PROBLEM BEING ADDRESSED: Given the complex needs of frail older people and the multiplicity of care providers and services, care for this clientele lacks continuity. OBJECTIVE OF PROGRAM: Integrated service delivery (ISD) systems have been developed to improve continuity and increase the efficacy and efficiency of services. PROGRAM DESCRIPTION: The Program of Research to Integrate Services for the Maintenance of Autonomy (PRISMA) is an innovative ISD model based on coordination. It includes coordination between decision makers and managers of different organizations and services; a single entry point; a case-management process; individualized service plans; a single assessment instrument based on clients' functional autonomy, coupled with a case-mix classification system; and a computerized clinical chart for communicating between institutions and professionals for client monitoring. CONCLUSION: Preliminary results on the efficacy of this model showed a decreased incidence of functional decline, a decreased burden for caregivers, and a smaller proportion of older people wishing to enter institutions. PMID:12943358

  8. Making Decisions about Service Delivery in Early Childhood Programs

    ERIC Educational Resources Information Center

    Case-Smith, Jane; Holland, Terri

    2009-01-01

    Purpose: This article presents a rationale for specialized services personnel to use fluid models of service delivery and explains how specialized services personnel make decisions about the blend of service delivery methods that will best serve a child. Method: The literature on occupational therapy, physical therapy, and speech-language…

  9. 42 CFR 136a.15 - Health Service Delivery Areas.

    Code of Federal Regulations, 2014 CFR

    2014-10-01

    ... 42 Public Health 1 2014-10-01 2014-10-01 false Health Service Delivery Areas. 136a.15 Section 136a.15 Public Health PUBLIC HEALTH SERVICE, DEPARTMENT OF HEALTH AND HUMAN SERVICES INDIAN HEALTH SERVICE, DEPARTMENT OF HEALTH AND HUMAN SERVICES INDIAN HEALTH What Services Are Available and Who Is Eligible...

  10. 42 CFR 136a.15 - Health Service Delivery Areas.

    Code of Federal Regulations, 2011 CFR

    2011-10-01

    ... 42 Public Health 1 2011-10-01 2011-10-01 false Health Service Delivery Areas. 136a.15 Section 136a.15 Public Health PUBLIC HEALTH SERVICE, DEPARTMENT OF HEALTH AND HUMAN SERVICES INDIAN HEALTH SERVICE, DEPARTMENT OF HEALTH AND HUMAN SERVICES INDIAN HEALTH What Services Are Available and Who Is Eligible...

  11. 42 CFR 136a.15 - Health Service Delivery Areas.

    Code of Federal Regulations, 2010 CFR

    2010-10-01

    ... 42 Public Health 1 2010-10-01 2010-10-01 false Health Service Delivery Areas. 136a.15 Section 136a.15 Public Health PUBLIC HEALTH SERVICE, DEPARTMENT OF HEALTH AND HUMAN SERVICES INDIAN HEALTH SERVICE, DEPARTMENT OF HEALTH AND HUMAN SERVICES INDIAN HEALTH What Services Are Available and Who Is Eligible...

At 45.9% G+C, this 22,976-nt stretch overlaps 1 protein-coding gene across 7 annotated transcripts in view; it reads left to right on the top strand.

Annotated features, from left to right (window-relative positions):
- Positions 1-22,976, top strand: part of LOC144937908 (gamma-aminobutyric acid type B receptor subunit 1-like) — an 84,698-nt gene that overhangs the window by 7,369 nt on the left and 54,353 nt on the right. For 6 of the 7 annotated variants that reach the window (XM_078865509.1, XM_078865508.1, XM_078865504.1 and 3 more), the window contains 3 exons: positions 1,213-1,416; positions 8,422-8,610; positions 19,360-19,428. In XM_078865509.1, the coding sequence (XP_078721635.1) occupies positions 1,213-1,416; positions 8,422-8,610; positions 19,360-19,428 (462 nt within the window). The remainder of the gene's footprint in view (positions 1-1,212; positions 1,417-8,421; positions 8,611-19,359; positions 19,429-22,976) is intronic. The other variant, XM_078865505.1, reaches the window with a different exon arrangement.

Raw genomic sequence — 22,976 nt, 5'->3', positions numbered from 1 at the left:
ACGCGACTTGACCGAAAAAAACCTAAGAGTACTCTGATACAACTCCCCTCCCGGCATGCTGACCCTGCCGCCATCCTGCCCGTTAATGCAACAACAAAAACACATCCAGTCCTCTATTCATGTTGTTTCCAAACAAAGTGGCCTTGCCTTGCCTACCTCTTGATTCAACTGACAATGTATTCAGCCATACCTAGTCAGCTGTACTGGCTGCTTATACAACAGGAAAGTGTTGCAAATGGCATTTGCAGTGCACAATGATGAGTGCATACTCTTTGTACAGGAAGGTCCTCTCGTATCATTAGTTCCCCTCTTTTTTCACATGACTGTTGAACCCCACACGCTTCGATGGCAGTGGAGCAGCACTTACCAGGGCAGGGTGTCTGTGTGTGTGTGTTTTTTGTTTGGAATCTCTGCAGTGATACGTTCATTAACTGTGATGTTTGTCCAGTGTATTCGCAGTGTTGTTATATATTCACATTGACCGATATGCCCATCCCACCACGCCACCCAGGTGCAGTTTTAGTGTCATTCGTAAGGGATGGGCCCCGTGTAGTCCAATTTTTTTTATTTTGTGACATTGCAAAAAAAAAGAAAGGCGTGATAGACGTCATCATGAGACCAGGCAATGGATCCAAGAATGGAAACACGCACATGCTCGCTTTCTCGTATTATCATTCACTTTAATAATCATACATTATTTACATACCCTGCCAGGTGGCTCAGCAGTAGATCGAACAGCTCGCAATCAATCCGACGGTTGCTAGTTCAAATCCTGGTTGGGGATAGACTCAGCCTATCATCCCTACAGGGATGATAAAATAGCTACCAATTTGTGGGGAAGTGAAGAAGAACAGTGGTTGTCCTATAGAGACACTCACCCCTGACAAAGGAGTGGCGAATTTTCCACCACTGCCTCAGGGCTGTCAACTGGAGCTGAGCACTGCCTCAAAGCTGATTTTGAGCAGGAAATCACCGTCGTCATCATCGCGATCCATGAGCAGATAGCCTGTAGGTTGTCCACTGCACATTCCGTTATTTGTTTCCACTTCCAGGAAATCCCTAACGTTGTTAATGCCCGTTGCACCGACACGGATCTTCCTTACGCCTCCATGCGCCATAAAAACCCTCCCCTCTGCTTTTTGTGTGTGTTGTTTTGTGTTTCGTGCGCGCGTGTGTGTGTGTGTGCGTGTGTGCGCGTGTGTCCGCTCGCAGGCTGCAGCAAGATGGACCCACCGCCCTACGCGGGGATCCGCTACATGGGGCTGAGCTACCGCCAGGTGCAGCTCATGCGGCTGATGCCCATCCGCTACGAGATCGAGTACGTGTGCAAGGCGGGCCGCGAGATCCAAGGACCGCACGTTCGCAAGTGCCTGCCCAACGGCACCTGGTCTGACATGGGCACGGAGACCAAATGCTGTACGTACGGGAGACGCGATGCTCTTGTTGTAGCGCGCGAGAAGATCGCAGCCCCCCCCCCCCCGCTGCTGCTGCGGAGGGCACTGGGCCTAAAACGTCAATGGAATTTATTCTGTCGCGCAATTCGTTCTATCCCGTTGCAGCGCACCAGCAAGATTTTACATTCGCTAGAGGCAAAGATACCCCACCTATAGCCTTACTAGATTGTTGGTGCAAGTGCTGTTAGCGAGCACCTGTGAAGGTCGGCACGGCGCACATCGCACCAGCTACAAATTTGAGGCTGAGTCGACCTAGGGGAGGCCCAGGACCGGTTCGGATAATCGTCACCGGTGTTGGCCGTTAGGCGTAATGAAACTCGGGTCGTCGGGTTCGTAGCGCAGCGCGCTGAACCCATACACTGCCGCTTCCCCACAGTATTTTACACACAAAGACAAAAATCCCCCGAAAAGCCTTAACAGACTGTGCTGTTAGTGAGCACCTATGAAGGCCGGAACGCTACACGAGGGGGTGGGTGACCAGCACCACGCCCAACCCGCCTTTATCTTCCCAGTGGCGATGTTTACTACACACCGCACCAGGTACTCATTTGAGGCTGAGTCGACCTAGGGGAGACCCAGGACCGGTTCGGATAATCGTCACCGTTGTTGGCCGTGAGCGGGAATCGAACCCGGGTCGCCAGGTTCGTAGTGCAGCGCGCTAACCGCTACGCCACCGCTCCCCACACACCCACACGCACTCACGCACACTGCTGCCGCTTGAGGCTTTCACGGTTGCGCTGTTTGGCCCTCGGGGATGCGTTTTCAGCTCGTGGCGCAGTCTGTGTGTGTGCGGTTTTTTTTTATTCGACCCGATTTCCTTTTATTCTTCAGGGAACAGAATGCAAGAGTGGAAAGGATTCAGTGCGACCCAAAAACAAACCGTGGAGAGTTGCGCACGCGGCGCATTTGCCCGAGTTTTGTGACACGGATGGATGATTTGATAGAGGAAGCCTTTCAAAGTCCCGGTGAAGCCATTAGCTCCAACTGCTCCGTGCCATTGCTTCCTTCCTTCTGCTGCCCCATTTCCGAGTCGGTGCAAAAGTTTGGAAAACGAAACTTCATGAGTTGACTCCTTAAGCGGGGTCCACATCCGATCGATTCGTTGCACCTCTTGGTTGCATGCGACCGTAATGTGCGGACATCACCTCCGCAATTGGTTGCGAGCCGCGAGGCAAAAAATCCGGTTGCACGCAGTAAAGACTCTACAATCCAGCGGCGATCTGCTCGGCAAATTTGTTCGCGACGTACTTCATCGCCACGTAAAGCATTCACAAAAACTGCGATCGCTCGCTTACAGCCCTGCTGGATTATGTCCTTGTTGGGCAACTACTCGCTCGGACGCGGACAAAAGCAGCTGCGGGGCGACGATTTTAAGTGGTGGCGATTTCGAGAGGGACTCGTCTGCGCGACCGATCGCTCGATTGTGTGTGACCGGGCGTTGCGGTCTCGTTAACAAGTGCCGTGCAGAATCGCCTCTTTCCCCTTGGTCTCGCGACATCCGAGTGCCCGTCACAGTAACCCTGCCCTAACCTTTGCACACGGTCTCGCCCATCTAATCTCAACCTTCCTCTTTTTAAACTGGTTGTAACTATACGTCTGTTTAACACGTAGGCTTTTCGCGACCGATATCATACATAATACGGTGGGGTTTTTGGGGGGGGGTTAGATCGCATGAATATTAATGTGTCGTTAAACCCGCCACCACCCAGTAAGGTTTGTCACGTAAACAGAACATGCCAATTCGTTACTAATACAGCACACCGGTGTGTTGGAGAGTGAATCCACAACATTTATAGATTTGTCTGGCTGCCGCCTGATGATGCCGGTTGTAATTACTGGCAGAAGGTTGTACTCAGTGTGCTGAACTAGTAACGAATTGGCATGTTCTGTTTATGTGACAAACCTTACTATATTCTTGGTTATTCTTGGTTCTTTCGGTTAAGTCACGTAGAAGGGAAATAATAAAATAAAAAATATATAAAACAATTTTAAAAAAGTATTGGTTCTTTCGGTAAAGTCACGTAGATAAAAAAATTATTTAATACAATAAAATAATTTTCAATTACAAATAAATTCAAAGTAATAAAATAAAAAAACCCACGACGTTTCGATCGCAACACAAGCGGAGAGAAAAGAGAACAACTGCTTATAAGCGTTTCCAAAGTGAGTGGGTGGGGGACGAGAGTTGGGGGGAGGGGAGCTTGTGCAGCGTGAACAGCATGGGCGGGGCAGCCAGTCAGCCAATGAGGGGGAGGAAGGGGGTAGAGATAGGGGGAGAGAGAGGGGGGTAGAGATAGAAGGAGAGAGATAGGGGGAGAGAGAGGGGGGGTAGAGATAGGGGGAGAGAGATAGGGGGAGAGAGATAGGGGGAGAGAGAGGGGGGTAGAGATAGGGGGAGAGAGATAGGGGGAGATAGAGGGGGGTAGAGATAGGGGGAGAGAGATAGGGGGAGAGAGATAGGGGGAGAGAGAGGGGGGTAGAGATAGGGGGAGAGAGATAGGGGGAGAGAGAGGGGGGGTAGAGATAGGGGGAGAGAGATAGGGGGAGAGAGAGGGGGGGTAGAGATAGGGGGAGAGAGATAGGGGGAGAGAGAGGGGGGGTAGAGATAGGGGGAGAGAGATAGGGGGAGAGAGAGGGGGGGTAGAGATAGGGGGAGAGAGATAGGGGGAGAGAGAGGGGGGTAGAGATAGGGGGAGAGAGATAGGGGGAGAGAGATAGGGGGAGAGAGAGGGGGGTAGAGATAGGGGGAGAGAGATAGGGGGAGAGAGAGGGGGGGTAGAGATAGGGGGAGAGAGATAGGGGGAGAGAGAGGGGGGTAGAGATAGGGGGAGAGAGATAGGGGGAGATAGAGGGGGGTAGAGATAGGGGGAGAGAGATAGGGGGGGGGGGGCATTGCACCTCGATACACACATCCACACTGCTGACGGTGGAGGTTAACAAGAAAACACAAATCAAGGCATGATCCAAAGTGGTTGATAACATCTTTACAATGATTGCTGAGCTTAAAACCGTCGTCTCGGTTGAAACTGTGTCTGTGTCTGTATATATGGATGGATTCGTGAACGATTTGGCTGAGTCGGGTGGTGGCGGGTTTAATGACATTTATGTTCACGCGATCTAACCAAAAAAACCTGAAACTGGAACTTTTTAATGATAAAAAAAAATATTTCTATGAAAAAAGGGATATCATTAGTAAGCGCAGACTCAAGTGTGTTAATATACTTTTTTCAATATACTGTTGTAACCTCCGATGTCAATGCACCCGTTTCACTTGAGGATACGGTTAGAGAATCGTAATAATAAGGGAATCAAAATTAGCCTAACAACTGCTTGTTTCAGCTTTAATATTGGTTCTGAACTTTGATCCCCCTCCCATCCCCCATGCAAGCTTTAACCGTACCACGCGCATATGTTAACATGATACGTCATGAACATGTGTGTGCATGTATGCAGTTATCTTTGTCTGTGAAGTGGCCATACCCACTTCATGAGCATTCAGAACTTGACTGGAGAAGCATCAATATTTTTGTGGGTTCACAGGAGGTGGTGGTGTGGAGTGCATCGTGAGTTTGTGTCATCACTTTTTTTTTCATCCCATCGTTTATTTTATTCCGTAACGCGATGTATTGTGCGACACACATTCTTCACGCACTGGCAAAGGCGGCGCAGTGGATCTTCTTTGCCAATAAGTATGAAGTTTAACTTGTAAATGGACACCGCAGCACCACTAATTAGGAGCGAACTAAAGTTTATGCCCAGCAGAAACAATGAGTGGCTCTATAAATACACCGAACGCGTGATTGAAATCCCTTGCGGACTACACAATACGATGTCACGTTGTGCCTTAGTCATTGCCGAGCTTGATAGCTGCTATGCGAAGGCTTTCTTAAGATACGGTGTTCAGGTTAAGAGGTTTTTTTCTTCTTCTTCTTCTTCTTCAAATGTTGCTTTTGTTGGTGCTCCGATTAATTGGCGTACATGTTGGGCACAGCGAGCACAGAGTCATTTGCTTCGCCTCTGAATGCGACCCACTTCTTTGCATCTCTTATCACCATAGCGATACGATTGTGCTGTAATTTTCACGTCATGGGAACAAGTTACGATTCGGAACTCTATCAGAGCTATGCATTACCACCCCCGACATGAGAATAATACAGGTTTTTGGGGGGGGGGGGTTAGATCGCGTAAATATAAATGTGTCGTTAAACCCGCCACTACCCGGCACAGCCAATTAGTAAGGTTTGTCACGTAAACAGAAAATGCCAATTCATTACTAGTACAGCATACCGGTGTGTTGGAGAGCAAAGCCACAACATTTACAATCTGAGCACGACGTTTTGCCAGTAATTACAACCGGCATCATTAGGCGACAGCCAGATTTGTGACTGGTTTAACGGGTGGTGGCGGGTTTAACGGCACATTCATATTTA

12. 42 CFR 136a.15 - Health Service Delivery Areas.

    Code of Federal Regulations, 2012 CFR

    2012-10-01

    ... 42 Public Health 1 2012-10-01 2012-10-01 false Health Service Delivery Areas. 136a.15 Section 136a.15 Public Health PUBLIC HEALTH SERVICE, DEPARTMENT OF HEALTH AND HUMAN SERVICES INDIAN HEALTH SERVICE, DEPARTMENT OF HEALTH AND HUMAN SERVICES INDIAN HEALTH What Services Are Available and Who Is Eligible...

  13. 42 CFR 136a.15 - Health Service Delivery Areas.

    Code of Federal Regulations, 2013 CFR

    2013-10-01

    ... 42 Public Health 1 2013-10-01 2013-10-01 false Health Service Delivery Areas. 136a.15 Section 136a.15 Public Health PUBLIC HEALTH SERVICE, DEPARTMENT OF HEALTH AND HUMAN SERVICES INDIAN HEALTH SERVICE, DEPARTMENT OF HEALTH AND HUMAN SERVICES INDIAN HEALTH What Services Are Available and Who Is Eligible...

  14. Performance improvement with patient service partners.

    PubMed

    Burns, J P

    1998-01-01

    Once the decision is made to use a patient-focused care delivery system, a variety of methods can be used to successfully design the model. The author describes the process used by a multilevel, multidisciplinary team at a community hospital to design and implement a Service Partner role that would meet and exceed customer expectations. Demonstrated performance improvements included increased patient satisfaction, productive labor dollar savings, and improvements in the work environment for staff members. PMID:9451381

  15. Clinical issues in mental health service delivery to refugees.

    PubMed

    Gong-Guy, E; Cravens, R B; Patterson, T E

    1991-06-01

    Serious limitations exist in the delivery of mental health services to refugees throughout the resettlement process. Having survived harrowing physical and psychological traumas prior to reaching refugee camps, many refugees encounter mental health services in overseas camps that are characterized by fragmentation, instability, language barriers, and severe staff shortages. Refugees requiring mental health intervention after resettlement in the United States confront additional barriers, including frequent misdiagnosis, inappropriate use of interpreters and paraprofessionals, and culturally inappropriate treatment methods. Suggestions for improving mental health services for refugee populations emphasize modifying diagnostic assumptions and treatment approaches, recognizing potential problems associated with using interpreters and paraprofessionals, and examining the role of consultation, prevention, and outreach services in addressing refugee mental health concerns.